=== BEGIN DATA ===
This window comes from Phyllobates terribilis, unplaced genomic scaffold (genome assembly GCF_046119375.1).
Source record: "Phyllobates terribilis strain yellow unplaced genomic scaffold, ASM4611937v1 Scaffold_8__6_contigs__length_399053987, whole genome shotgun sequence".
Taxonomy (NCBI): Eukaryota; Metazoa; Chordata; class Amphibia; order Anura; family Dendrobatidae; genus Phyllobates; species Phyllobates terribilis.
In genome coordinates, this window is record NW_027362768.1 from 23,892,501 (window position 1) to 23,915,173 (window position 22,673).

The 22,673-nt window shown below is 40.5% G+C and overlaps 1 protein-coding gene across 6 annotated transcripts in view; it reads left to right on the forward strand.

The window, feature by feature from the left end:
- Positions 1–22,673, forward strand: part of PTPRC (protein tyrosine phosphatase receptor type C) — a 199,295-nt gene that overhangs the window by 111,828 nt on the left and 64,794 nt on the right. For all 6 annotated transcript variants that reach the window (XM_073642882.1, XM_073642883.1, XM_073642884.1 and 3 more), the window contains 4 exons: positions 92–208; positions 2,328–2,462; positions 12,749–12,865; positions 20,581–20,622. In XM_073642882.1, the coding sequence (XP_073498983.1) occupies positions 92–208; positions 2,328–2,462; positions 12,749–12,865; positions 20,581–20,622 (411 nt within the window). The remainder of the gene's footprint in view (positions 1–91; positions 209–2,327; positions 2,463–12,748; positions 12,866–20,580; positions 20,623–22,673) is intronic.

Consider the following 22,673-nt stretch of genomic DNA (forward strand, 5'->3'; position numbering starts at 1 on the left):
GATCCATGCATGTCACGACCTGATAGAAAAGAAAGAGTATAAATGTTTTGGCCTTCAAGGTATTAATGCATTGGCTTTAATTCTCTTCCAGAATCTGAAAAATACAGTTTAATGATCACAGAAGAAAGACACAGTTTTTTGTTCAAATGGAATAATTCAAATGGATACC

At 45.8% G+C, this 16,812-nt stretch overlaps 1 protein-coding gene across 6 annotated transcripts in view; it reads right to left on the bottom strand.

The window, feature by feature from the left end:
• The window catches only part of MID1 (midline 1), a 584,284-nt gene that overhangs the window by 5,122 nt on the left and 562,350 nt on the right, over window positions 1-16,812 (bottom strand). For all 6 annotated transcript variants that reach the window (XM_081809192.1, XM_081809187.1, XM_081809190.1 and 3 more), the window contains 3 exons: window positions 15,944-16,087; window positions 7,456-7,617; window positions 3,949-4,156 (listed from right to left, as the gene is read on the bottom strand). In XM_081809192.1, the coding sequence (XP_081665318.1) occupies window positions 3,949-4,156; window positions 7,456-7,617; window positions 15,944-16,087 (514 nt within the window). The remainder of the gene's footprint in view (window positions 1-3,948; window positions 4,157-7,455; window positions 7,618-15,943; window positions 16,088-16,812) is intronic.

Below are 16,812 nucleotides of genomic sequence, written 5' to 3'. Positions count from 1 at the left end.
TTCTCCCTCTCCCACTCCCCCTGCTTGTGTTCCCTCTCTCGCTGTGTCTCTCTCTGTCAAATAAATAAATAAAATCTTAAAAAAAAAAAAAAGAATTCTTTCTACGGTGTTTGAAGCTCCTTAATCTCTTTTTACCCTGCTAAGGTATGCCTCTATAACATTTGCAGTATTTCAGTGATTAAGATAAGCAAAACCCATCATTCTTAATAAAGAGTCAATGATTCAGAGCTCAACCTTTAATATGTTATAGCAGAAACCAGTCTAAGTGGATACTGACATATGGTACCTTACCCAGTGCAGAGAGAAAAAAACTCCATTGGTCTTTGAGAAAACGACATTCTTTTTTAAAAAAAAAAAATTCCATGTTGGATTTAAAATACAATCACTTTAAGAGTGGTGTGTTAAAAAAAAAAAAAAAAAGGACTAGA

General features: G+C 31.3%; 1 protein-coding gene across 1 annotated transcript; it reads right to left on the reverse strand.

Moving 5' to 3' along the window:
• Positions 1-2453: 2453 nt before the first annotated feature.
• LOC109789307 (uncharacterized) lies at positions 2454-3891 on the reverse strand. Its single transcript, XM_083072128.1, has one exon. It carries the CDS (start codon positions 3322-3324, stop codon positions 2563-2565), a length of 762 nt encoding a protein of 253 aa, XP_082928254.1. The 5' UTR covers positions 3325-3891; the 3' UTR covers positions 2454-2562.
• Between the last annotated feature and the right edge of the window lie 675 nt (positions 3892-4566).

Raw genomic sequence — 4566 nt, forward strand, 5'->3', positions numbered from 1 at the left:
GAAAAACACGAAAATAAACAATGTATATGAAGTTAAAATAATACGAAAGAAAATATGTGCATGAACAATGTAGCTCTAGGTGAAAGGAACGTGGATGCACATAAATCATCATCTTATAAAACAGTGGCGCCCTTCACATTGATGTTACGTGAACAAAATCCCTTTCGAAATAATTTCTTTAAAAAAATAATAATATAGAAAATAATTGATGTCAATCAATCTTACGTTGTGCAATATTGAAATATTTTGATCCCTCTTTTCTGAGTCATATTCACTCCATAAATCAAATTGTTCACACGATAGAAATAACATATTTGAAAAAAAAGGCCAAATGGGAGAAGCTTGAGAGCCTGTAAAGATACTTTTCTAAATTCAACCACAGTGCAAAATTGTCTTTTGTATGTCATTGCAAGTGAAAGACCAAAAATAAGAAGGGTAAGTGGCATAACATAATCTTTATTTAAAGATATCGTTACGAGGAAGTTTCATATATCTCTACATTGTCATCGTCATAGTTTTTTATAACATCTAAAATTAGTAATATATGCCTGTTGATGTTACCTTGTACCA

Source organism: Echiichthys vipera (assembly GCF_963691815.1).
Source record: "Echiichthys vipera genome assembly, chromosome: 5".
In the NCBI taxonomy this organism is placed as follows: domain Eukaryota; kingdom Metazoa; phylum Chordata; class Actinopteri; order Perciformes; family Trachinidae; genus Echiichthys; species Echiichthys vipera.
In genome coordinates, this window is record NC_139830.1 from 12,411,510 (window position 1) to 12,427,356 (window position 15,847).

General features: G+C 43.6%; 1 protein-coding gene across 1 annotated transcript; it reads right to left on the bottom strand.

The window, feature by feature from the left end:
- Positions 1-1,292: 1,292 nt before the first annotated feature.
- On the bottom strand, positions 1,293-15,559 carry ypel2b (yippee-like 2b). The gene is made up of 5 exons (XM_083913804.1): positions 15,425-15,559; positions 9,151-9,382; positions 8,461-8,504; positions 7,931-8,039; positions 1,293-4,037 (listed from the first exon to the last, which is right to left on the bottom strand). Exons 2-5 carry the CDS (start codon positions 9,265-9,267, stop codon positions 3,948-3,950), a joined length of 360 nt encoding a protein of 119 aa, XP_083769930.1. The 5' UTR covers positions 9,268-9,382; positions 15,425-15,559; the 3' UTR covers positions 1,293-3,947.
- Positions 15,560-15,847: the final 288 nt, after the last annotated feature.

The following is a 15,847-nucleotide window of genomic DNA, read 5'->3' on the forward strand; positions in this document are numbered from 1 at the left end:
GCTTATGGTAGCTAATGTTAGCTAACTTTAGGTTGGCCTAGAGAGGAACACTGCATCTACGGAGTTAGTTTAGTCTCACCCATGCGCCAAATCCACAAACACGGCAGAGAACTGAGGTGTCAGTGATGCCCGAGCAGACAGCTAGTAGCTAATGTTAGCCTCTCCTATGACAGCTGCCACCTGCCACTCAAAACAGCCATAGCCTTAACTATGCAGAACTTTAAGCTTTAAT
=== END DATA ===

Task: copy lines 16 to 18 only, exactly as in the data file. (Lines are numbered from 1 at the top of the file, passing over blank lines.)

Moving 5' to 3' along the window:
• Positions 1-2453: 2453 nt before the first annotated feature.
• LOC109789307 (uncharacterized) lies at positions 2454-3891 on the reverse strand. Its single transcript, XM_083072128.1, has one exon. It carries the CDS (start codon positions 3322-3324, stop codon positions 2563-2565), a length of 762 nt encoding a protein of 253 aa, XP_082928254.1. The 5' UTR covers positions 3325-3891; the 3' UTR covers positions 2454-2562.